The Proximity Beacon API on the other hand, implements a Geo-fence around a particular location. This information and the related beacon data is stored in the cloud, which the developers can then access for their apps.
In addition to working with specific apps, Eddystone can also send a URL when a dedicated app doesn’t fit the bill. For businesses that already own another Bluetooth beacon, Eddystone can be installed with a simple firmware update, thanks to the platform independent format that Eddystone implements. Google has already collaborated with some Bluetooth hardware vendors including Estimote.

What does it mean for Location-based Services?

An open format like Eddystone is definitely going to help tremendously increase the overall number of devices that are going to start using BLE tech for indoor positioning and location-based marketing. Back when Apple launched iBeacon in 2013, there was a lot of hype about how long it might take for Location-based marketing to become mainstream, we are yet to see that dream fully realized.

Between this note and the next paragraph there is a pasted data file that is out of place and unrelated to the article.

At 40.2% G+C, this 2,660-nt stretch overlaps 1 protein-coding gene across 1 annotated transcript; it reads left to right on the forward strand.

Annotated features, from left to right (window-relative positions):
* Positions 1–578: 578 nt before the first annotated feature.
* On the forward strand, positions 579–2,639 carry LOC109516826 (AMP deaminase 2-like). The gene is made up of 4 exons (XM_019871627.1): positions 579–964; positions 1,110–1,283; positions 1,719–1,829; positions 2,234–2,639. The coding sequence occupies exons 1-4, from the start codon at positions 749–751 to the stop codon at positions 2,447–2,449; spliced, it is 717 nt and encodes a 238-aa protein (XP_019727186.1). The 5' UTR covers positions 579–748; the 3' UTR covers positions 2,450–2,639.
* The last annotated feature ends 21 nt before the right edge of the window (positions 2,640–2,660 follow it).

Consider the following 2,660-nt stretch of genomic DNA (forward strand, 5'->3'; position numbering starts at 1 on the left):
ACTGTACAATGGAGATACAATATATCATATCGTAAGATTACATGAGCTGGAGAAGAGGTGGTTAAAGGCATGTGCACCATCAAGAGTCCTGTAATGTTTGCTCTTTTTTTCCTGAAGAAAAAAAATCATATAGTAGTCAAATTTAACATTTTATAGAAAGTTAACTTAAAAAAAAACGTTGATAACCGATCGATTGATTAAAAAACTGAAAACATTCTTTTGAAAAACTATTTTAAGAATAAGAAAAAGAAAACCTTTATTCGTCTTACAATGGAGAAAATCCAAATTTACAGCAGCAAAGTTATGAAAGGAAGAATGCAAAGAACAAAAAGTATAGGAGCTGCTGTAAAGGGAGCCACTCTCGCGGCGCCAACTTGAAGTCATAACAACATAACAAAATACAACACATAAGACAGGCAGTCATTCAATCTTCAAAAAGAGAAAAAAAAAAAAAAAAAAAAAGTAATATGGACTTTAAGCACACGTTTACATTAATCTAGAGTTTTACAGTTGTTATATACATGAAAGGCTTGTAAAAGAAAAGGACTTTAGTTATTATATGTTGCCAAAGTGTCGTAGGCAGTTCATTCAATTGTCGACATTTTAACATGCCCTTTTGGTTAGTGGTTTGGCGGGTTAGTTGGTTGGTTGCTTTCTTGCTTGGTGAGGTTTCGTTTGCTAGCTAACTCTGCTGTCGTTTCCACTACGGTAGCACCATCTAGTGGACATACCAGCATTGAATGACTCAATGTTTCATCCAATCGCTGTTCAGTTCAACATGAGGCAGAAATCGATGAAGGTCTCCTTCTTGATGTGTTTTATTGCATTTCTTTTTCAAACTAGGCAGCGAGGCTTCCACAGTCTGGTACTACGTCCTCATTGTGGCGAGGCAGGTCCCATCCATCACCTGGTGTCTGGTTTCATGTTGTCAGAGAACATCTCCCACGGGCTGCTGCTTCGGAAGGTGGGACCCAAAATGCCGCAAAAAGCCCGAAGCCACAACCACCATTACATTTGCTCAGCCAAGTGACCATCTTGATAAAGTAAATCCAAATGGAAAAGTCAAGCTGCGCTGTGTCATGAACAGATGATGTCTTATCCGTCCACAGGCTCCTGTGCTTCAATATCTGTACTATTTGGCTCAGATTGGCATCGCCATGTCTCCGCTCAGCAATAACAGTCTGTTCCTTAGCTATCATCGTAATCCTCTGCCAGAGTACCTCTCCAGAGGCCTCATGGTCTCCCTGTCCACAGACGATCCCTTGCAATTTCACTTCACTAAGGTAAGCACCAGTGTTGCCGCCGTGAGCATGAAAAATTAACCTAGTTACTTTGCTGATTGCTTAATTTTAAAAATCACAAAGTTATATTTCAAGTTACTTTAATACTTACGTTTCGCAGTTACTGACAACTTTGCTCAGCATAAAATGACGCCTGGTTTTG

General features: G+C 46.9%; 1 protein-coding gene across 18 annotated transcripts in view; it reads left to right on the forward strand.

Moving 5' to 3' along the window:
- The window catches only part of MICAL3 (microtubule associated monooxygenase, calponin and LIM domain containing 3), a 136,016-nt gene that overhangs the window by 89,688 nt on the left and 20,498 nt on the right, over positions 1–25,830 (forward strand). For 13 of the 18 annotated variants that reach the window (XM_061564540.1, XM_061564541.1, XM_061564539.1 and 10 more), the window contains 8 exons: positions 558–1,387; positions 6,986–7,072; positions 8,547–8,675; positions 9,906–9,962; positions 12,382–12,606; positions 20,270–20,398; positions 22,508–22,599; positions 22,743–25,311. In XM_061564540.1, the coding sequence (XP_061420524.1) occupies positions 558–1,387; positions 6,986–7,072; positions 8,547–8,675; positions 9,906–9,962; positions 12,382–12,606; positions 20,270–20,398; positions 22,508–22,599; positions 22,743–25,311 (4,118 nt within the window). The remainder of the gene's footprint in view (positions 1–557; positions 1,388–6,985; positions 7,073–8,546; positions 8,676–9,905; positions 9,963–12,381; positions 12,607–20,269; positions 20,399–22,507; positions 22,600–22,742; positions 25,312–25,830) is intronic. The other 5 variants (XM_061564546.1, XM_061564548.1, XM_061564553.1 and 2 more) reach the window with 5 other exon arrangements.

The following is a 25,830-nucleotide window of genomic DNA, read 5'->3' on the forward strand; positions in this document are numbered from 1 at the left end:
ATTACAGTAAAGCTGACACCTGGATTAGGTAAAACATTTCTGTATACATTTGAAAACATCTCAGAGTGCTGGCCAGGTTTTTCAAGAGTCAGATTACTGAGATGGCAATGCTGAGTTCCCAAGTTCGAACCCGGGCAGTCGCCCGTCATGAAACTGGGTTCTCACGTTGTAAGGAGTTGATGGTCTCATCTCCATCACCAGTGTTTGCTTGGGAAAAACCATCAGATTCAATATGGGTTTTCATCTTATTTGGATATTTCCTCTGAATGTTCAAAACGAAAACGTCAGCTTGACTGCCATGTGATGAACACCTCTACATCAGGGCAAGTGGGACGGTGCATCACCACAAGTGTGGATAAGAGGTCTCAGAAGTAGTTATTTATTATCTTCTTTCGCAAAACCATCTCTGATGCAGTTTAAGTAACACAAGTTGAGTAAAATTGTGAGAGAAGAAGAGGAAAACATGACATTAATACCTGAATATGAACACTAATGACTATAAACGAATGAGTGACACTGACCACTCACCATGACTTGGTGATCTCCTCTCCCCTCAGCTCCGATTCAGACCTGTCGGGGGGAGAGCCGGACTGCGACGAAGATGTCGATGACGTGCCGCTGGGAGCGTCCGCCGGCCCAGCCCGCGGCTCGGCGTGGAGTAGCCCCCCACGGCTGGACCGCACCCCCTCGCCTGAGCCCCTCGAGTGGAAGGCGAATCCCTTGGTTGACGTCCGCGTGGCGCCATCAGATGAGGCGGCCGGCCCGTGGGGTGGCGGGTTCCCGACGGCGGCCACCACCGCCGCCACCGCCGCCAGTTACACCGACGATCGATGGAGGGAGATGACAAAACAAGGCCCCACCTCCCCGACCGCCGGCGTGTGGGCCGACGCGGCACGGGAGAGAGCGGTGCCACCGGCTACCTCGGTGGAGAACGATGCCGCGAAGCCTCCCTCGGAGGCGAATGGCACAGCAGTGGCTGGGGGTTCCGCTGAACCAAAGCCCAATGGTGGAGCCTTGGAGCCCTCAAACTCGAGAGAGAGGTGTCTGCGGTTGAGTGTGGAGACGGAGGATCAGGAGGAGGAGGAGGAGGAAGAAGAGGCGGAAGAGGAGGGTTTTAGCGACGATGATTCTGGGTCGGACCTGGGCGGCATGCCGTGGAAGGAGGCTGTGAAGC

Google Now On Top + Location: #Geoawesomeness

The more exciting development could actually be in the machine learning and contextual information front. Google Now On Tap is widely regarded as the next killer application for android and interestingly it’s a contextual search app. For e.g. a simple “Ok Google, who wrote this song” is going to help find the name of the artist who wrote the song you are listening to, without having to leave the app or having to enter a detailed query. Google Now already has a lot of cool features and contextual location information will only help increase the number of things it can do with your location.

All this is great, what about using WiFi instead?

The Bluetooth vs WiFi debate has gone on for a while now and I am no expert but things are getting more interesting as a new standard is now going to let WiFi devices talk to each other. Maybe the future is going to see Bluetooth and WiFi tech co-exist and provide indoor positioning and push notifications.

More links, More information

Interested in learning more about Eddystone, here are some interesting links